Wingnuts' anti-child disgrace: From Murrieta to Oracle, America's worst at it again

The GOP sheriff accused of threatening an ex with deportation foments protest -- to scare away immigrant children

Published July 15, 2014 6:04PM (EDT)

Demonstrators picket against the possible arrivals of undocumented migrants who may be processed at the Murrieta Border Patrol Station in Murrieta, California July 1, 2014.         (Reuters/Sam Hodgson)
Demonstrators picket against the possible arrivals of undocumented migrants who may be processed at the Murrieta Border Patrol Station in Murrieta, California July 1, 2014. (Reuters/Sam Hodgson)

Waving yellow Gadsden flags and looking like refugees from Cliven Bundy’s Nevada ranch, dozens of immigration opponents have amassed on a local road in Oracle, Arizona, to block the expected transfer of 40 undocumented children from Central America to a nearby juvenile detention facility. So far the group, which includes members of the "patriot"/wingnut Arizona State Militia, has only blocked a bus carrying kids from a local YMCA. Like their friends in Murrieta, California, the Oracle heroes think the proper way to protest U.S. immigration policy is to threaten young children.

Their leader, Robert Skiba, previewed his plans to Breitbart News on Sunday. “We’ve got to wake people in America up,” the 85-year-old veteran declared. “This is our country. We’re just average people. [But] we’re not going to let them shove this down our throats … I’m used to controversy of all kinds, and people need leadership, and I’m going to provide them with leadership.”

Leadership is also coming from Pinal County Sheriff Paul Babeu, who is trying to rival Maricosa County’s Joe Arpaio when it comes to macho intimidation of undocumented immigrants. Babeu, you may recall, had to abort a 2012 GOP congressional campaign when a gay ex-lover, who was Mexican, said Babeu threatened him with deportation if they broke up. (Babeu denied the charge.) Rather surreally, he’s become a national leader in the anti-immigration movement, and now he’s crusading against relocating 40 immigrant children to his county.

“We already have our hands full fighting the drug cartels and human smugglers. We don’t need unaccompanied juveniles from Central America being flown into Arizona, compliments of President Obama,” Babeu said in a statement to the Arizona Republic. “Local residents have every right to be upset and to protest.” Babeu insists, with no evidence, that the young men coming to Oracle may have ties to the Salvadoran gang MS-13, a common theme among right-wing vigilantes fighting the influx of undocumented kids.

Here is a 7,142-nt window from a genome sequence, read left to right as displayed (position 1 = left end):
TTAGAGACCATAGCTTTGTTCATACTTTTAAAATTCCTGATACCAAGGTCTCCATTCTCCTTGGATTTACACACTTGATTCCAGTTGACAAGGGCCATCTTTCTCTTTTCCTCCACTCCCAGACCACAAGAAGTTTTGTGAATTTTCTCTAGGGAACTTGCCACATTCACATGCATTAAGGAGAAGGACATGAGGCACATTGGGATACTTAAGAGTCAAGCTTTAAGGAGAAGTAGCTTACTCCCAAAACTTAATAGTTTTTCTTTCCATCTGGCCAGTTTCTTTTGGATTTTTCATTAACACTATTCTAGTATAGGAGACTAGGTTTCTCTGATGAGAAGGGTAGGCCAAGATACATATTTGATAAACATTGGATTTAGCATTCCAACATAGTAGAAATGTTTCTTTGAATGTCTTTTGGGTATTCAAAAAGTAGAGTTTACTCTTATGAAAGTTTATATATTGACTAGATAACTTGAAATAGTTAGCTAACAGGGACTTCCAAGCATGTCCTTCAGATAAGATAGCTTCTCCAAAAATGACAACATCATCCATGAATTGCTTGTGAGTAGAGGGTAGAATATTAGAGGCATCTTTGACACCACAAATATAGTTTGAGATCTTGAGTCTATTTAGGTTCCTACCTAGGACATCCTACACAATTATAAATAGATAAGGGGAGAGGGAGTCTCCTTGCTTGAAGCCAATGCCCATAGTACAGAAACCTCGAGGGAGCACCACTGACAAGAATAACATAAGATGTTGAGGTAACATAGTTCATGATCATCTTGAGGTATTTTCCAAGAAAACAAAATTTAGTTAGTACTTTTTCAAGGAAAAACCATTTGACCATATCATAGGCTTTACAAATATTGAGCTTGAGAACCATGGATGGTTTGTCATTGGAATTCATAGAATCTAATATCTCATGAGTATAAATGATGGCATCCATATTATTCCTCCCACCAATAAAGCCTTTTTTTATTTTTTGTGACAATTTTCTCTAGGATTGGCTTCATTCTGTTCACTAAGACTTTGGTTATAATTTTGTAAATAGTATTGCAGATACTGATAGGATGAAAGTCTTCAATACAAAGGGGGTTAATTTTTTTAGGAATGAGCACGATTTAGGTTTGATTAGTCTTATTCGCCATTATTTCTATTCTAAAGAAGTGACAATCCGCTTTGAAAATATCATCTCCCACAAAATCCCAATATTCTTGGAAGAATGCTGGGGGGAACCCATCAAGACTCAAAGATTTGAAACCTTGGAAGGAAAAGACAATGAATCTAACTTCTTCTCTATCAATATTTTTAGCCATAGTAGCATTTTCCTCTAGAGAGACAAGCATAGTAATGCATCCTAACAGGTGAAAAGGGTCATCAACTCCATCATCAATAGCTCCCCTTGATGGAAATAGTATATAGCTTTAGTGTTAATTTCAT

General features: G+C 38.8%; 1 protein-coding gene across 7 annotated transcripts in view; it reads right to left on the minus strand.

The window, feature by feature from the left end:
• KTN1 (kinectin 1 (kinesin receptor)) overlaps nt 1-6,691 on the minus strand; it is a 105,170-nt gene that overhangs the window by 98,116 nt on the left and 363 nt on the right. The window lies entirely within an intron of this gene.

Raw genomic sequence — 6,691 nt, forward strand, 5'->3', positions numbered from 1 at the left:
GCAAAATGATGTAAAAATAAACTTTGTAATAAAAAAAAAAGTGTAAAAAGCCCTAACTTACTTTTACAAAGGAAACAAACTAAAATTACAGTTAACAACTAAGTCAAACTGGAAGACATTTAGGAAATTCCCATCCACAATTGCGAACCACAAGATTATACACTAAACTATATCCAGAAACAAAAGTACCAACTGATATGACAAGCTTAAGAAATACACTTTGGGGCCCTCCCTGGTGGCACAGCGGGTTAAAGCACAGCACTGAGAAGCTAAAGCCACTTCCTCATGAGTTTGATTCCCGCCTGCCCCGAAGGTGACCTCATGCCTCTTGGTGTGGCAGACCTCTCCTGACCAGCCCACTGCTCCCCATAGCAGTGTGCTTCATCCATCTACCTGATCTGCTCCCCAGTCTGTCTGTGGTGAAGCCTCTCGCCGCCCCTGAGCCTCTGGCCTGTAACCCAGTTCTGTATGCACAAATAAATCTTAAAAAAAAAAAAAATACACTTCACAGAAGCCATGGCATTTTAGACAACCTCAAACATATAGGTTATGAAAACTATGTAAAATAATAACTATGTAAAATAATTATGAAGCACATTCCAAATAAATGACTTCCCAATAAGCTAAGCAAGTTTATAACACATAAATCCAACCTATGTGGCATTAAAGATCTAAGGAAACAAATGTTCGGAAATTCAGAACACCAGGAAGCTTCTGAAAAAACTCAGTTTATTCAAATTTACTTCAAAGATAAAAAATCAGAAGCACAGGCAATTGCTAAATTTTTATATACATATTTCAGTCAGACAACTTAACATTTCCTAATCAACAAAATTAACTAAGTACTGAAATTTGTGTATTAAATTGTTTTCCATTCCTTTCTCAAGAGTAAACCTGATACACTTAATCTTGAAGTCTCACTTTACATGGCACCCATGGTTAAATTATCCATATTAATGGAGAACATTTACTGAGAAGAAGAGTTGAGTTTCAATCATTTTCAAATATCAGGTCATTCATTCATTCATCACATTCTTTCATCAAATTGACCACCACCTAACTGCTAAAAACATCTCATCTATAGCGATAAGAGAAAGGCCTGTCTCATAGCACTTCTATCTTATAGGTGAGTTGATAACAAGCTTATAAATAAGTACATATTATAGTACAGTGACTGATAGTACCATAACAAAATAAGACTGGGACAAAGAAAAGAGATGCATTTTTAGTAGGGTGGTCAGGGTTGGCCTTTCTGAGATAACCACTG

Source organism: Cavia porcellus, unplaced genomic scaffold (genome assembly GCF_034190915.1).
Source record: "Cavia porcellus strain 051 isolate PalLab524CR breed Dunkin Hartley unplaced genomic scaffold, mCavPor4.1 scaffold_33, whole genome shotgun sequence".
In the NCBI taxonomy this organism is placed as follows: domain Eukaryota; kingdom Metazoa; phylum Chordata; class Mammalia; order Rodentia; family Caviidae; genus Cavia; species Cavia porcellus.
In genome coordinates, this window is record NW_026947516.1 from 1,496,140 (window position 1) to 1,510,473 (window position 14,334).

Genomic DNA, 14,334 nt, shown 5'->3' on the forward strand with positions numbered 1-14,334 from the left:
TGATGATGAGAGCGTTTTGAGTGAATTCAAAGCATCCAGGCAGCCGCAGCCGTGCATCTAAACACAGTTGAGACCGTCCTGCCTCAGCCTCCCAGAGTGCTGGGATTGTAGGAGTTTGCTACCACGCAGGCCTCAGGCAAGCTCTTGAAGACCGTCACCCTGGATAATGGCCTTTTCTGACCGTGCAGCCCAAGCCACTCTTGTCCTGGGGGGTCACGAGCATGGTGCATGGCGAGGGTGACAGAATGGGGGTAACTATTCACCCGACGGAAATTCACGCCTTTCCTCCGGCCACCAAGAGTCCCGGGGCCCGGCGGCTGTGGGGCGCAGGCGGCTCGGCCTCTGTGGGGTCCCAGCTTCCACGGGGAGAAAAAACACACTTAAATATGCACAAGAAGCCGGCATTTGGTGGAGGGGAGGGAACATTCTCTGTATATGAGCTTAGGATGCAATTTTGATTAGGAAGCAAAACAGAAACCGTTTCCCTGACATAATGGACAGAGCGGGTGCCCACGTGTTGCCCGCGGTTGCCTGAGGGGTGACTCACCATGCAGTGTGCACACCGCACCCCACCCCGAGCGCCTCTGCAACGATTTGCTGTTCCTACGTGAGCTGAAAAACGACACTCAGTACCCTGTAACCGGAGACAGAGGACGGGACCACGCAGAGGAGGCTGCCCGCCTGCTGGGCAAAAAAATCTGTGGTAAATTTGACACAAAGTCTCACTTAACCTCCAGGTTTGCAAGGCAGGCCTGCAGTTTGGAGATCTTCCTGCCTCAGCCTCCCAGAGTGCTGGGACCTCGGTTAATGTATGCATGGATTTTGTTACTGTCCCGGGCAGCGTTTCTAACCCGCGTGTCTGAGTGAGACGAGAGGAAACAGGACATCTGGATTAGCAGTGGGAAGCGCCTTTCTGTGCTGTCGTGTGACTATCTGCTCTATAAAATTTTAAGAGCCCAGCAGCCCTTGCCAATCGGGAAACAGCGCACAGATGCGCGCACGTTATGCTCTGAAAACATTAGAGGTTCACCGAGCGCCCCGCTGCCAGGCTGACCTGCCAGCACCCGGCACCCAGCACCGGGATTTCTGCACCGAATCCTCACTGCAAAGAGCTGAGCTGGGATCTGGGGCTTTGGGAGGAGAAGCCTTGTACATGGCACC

The young people will be housed at an Oracle juvenile detention facility run by Rite of Passage, a Nevada nonprofit, in a spartan camp built years ago to house troubled boys. Robert Skiba seems a little unclear on the concept.

“Putting these 40 kids up in this beautiful place -- this is like putting these kids in the country club,” he told Breitbart News. According to Babeu’s own office, the academy has added 30 staffers to care for the added children, a ratio of roughly one adult per child.

Skiba says he found out about the relocation plans from Babeu. "I choked," the Air Force veteran told Breitbart News. He told Babeu, "We will take care of this." Phoenix New Times reports that Skiba learned of the plans from Babeu at an NRA women’s luncheon in Tucson last week.

"We're going to engage in peaceful assembly," Skiba told New Times. "And if these buses with these people from Central America come in, we're going to stop it. We're going to turn them around and send them back, just like they did in Murrieta, California."

The crowd Skiba and Babeu have amassed includes some armed folks dressed in camouflage, including Arizona State Militia members guarding former Sen. Russell Pearse, the architect of the state's SB 1070 "show us your papers" law.

Babeu says he’s urged his supporters not to block the road, and indeed, the crowd moved its vehicles after he came and addressed them. But later, they moved them back at the sight of an oncoming bus. It turned out to be a bus from a YMCA carrying local children.

“How do we know it's the YMCA?" protesters shouted, according to an Arizona Republic reporter on the scene. But the buses were allowed to pass.

Not far away, some sane local people have organized a gathering to welcome the immigrant children. Wearing white, serenaded by mariachi bands and carrying signs saying “Bienvenidos,” they’re unlikely to change anyone’s minds, but they serve to remind us that Babeu’s angry army represents a minority of Americans, even if they’re disproportionately represented in the GOP base.

By Joan Walsh